“When they dropped the fuel prices, all of a sudden they got more pilots coming to Huntingburg buying more fuel,” Lowrey said. “It was as simple as that.”

Airport officials are also moving forward with plans to extend the 5,000-foot runway by 500 feet, a project that will cost $8.6 million.

The runway will also be widened from 75 to 100 feet. A longer, wider airstrip will allow a greater range of aircraft to take off and land. The Federal Aviation Administration will pay for 90 percent of the project. The airport and INDOT will split the rest of the cost.

The project has been discussed for more than a decade. In 2012, the airport’s governing board considered a range of options, including building a new 6,500-foot runway that would have cost more than $30 million and required moving U.S. 231. But that idea was scrapped after airport officials decided it was too expensive and cumbersome.

In the next year or so, the airport will begin acquiring land for the extension. It could be two or three years before construction begins, Airport Manager Travis McQueen said.

The airport began in 1939 as a grass strip runway. It was privately owned by local businessman Ed Schwartz, who had wanted to build an airfield between Huntingburg and Jasper, but the price of land in that part of the county was too steep.  

Ownership changed hands several times before the City of Huntingburg bought the airport in 1967. The county took partial control of the facility in 1982 to expand the airport’s tax base. It remains a joint venture between Huntingburg and the county.

Today, the airport averages more than 30 takeoffs and landings a day. Two full-time employees refuel planes, mow the grass during the summer, clear ice and snow from the runway in the winter and direct plans upon arrival and before takeoff. McQueen, who has an aviation administration degree from Purdue University, has managed the airport since 2000. Cavernous hangars made of aluminum siding dot the taxiway.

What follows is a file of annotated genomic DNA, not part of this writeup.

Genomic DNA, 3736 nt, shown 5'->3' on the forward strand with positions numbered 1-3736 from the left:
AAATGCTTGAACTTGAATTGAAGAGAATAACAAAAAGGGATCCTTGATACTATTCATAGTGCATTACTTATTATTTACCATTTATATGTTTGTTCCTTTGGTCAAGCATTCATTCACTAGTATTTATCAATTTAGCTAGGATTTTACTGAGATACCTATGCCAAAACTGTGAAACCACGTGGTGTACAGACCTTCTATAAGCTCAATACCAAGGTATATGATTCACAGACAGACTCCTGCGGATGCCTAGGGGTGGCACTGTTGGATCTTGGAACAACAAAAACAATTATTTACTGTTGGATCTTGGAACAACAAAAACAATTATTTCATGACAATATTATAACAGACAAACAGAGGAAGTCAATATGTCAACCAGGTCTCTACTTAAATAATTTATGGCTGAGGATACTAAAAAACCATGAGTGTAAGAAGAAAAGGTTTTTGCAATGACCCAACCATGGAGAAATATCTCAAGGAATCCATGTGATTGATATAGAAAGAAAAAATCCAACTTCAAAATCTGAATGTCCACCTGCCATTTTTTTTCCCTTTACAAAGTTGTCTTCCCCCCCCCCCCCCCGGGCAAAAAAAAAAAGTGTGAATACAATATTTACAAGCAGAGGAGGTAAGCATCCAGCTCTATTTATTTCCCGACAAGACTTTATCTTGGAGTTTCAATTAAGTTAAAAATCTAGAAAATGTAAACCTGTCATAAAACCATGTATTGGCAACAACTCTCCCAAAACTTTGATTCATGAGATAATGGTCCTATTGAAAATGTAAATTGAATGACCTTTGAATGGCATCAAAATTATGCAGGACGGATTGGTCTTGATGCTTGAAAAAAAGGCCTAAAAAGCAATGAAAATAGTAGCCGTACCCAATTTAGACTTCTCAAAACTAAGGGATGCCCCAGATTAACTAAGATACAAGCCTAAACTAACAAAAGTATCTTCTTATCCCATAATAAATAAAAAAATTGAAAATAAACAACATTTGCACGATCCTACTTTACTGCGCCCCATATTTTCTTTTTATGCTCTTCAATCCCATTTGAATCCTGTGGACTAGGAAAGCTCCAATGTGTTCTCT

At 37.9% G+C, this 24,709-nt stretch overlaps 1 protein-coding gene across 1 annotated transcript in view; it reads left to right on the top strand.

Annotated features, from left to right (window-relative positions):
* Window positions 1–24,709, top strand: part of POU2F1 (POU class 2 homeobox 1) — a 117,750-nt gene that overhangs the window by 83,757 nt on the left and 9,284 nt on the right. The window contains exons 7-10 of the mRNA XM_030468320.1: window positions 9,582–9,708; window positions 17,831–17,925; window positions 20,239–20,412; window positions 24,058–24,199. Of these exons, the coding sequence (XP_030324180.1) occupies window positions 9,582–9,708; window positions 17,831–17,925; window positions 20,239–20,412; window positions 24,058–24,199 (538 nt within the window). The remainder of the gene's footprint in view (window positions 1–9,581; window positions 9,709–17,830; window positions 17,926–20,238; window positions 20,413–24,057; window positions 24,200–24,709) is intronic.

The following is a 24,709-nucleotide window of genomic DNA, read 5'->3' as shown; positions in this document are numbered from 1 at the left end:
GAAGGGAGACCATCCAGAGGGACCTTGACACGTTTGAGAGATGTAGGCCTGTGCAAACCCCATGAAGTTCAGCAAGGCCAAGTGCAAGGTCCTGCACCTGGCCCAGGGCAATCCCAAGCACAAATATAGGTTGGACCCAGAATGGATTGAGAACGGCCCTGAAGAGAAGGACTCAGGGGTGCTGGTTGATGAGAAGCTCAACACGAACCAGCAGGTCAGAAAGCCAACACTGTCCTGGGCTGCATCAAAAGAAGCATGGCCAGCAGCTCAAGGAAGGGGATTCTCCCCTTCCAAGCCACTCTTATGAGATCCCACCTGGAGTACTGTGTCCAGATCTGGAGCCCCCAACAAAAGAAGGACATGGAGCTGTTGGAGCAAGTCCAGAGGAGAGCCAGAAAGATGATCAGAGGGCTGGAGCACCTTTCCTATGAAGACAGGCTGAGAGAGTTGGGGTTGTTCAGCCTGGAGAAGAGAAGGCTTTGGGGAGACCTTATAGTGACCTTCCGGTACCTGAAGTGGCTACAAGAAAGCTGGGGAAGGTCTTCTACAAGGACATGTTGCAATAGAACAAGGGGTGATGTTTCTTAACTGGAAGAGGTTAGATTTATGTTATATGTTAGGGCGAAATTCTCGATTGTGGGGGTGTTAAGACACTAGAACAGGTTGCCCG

Pilots pay between $100 and $175 a month to use the communal hangars. Rates for the new facility won’t be determined until after the project is put out to bid.

The facility’s total cost will be $540,000, of which the county will pay $450,000. The airport will pay the remaining $90,000 of the project. Construction is expected to begin in August and conclude by November or December, McQueen said.

Miles Recker is trying to wrap his mind around the concept of pressure altitude.

It’s a Thursday evening, and Miles, a shaggy-haired 17-year-old who lives near Ferdinand, is scribbling notes during a lecture on weather theory. Twice a week, students crowd into the airport’s public terminal for what’s known as ground school, a 40-hour introductory course on the mechanics of flying. It is the first step in becoming a pilot.

Flight instructors Eric Becher and Tyler Linder slowly walk the class through the paces of temperature inversion, density and dew point. But it’s clear that most are having trouble making sense of pressure altitude.

“Two-niner-niner-two is typically at zero, right?” Becher says. “Now we’re placing ourselves a thousand feet up higher than that. But the pressure is the same as if it was down here, right?”